NEAUA Main Site | Past & Future Meetings  
The New England Section of the American Urological Association
Meeting
Home
Accreditation
Information
Preliminary
Program
Registration
Information
Housing & Travel
Information
Exhibitors &
Sponsors
Local Area
Attractions

Back to 2017 Program


Perioperative Outcomes of Aspirin Use in Radical Prostatectomy
Matthew D. Ingham, MD, Ross E. Krasnow, MD, Matthew Mossanen, MD, Ye Wang, PhD, Steven L. Chang, MD, MS.
Brigham and Women's Hospital, Harvard Medical School, Boston, MA, USA.

BACKGROUND: Despite clear evidence demonstrating the benefit of perioperative aspirin (ASA) in reducing the risk of cardiac and cerebrovascular complications, ASA is commonly discontinued before surgery due to a concern for surgical bleeding. To date, there exists a paucity of studies assessing the effect of perioperative ASA on surgical outcomes within urology. The majority of those available investigations are limited to high volume centers, which may not be reflective of the general urologic community practice. As a result, we sought to evaluate the impact of perioperative ASA on outcomes for those undergoing radical prostatectomy (RP) across a broad range of practice settings.
METHODS: A retrospective review of patients undergoing RP (ICD9 60.5, 60.62) from 2003 to 2015 was performed on the Premier Hospital Database (Premier Inc, Charlotte NC, USA), a nationally representative hospital discharge dataset. We restricted the study to elective procedures with a diagnosis of prostate cancer (ICD 185), and excluded patients with a possible cardiovascular or cerebrovascular event on the day of surgery. To reduce unmeasured confounders, we limited the cohort to hospitals that - during the course of study - had at least one patient that received perioperative aspirin yielding a total cohort of 157,674 patients. The cohort was dichotomized into two groups: those receiving perioperative ASA (2.8%, n=4400) and those with no perioperative ASA (97.2%, n=153,274). In terms of outcomes, we assessed in-hospital rates of: major bleeding, overall transfusion, day-of-surgery transfusion, prolonged (>2 days) length of stay (LOS), and prolonged (>270 minutes) operative time. We also assessed 90-day rates of: myocardial infarction, cerebrovascular accident, readmission, major complication (Clavien-Dindo ≥3), deep vein thrombosis/pulmonary embolism, and death. The statistical analysis was based on crude and adjusted logistic regression models, which accounted for patient, hospital, and surgical characteristics.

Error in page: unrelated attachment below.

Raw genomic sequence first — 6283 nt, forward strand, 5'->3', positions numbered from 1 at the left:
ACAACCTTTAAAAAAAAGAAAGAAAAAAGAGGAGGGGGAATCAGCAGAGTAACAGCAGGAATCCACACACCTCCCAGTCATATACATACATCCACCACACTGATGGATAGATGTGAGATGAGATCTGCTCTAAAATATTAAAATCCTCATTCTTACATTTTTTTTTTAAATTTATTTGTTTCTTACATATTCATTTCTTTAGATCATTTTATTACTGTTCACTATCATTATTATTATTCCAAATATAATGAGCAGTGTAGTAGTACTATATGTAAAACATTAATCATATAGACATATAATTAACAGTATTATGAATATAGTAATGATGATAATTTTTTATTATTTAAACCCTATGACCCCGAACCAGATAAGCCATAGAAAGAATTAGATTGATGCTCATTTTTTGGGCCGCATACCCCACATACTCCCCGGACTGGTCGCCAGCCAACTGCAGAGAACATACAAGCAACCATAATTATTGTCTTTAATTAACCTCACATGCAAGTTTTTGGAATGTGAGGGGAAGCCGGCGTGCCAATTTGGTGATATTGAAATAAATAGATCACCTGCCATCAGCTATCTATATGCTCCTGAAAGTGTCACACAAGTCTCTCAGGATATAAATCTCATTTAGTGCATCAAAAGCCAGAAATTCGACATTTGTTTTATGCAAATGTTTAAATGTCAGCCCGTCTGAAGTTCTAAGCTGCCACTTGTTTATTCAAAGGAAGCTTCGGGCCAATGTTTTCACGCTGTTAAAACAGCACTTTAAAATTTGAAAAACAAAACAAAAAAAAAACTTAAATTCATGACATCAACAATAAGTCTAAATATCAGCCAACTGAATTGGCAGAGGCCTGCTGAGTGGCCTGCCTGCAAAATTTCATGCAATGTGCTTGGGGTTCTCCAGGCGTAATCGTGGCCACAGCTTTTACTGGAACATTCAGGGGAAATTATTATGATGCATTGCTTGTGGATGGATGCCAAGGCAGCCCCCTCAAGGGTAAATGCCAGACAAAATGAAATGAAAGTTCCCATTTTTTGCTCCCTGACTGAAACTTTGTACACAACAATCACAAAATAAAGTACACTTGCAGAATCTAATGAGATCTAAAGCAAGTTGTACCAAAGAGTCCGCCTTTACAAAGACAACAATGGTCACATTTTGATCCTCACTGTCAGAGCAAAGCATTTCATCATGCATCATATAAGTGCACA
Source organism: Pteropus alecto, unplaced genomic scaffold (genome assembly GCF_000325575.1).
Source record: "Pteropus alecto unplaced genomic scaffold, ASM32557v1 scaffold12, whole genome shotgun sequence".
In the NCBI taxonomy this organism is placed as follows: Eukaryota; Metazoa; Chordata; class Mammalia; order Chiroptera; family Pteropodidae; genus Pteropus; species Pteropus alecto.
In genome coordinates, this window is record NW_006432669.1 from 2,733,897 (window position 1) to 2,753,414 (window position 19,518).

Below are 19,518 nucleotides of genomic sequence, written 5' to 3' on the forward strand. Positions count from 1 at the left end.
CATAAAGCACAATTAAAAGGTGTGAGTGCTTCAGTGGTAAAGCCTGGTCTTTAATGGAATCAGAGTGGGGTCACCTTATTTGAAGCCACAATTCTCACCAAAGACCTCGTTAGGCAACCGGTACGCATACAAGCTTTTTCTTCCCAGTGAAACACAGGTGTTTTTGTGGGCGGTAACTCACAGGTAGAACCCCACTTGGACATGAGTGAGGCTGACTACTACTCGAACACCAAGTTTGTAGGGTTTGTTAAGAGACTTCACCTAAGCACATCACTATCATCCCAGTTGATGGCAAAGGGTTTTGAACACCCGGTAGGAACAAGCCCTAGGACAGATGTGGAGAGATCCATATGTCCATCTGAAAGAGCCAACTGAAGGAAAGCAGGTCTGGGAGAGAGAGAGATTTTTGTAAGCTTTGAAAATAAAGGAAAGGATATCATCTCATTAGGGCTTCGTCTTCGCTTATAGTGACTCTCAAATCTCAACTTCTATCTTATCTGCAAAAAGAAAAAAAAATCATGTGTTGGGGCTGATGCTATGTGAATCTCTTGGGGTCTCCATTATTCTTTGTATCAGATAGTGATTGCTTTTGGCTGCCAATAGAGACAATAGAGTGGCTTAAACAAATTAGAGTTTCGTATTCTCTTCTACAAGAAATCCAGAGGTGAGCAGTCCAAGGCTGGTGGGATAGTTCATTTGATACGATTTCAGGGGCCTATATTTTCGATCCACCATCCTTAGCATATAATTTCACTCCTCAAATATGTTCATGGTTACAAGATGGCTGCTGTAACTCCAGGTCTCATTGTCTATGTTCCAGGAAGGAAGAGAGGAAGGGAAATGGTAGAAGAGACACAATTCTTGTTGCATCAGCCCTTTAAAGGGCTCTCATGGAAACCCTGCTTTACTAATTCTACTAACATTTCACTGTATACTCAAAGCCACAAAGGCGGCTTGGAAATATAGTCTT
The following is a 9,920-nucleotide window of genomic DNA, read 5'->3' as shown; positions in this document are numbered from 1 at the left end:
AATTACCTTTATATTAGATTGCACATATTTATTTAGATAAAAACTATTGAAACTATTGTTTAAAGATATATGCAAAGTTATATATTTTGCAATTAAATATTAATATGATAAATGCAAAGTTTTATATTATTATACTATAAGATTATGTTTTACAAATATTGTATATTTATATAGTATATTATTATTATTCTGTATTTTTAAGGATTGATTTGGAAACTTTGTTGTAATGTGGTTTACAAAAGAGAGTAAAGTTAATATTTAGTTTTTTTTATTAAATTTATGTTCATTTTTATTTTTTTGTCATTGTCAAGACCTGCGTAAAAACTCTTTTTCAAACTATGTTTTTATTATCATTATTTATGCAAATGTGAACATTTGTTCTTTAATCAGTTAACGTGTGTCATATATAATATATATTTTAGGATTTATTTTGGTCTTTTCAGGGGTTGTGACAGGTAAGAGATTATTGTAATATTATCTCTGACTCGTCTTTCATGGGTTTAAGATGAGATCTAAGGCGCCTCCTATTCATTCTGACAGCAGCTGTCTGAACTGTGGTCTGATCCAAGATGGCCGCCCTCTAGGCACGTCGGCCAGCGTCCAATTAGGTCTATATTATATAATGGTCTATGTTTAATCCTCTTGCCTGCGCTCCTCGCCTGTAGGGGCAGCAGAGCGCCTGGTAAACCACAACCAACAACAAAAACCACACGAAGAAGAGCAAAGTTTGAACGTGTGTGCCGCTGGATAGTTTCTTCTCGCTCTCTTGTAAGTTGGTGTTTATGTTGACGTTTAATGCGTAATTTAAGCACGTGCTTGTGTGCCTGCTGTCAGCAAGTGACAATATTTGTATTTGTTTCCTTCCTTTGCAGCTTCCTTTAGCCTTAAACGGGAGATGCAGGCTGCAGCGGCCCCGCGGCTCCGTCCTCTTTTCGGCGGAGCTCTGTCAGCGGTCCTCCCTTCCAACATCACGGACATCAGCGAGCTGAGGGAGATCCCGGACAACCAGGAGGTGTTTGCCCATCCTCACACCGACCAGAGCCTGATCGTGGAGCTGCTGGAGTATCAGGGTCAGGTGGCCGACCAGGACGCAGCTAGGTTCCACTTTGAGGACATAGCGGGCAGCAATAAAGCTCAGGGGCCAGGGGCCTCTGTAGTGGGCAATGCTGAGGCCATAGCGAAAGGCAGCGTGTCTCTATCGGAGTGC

RESULTS: Patients continuing with perioperative ASA tended to be older (51.5% vs 41.8% ≥65 years, p=0.002), less healthy (13.8% vs 5.3% with a Charlson Comorbidity Index score ≥2, p<0.0001), and more likely to receive an open RP (42.3% vs 28.1%, p<0.0001). With respect to in-hospital outcomes, no significant differences were associated with the use of perioperative ASA. For 90-day outcomes, those patients receiving perioperative ASA were more likely to suffer a myocardial infarction (OR 5.88, CI [3.4-10.18], p<0.001), experience a major complication (OR 2.95, CI [1.58-5.5], p<0.001), or be readmitted (OR 1.63, CI [1.18-2.26], p<0.05). Subgroup analysis showed that the disparity in morbidity was limited to patients undergoing minimally invasive RP.
CONCLUSIONS: This contemporary, population-based study demonstrates that perioperative ASA is not associated with increased in-hospital surgical morbidity following RP. Although these findings suggest that patients on perioperative ASA do not have an elevated risk for bleeding, they are associated with higher 90-day morbidity, which is likely attributed to their baseline comorbidities.


Back to 2017 Program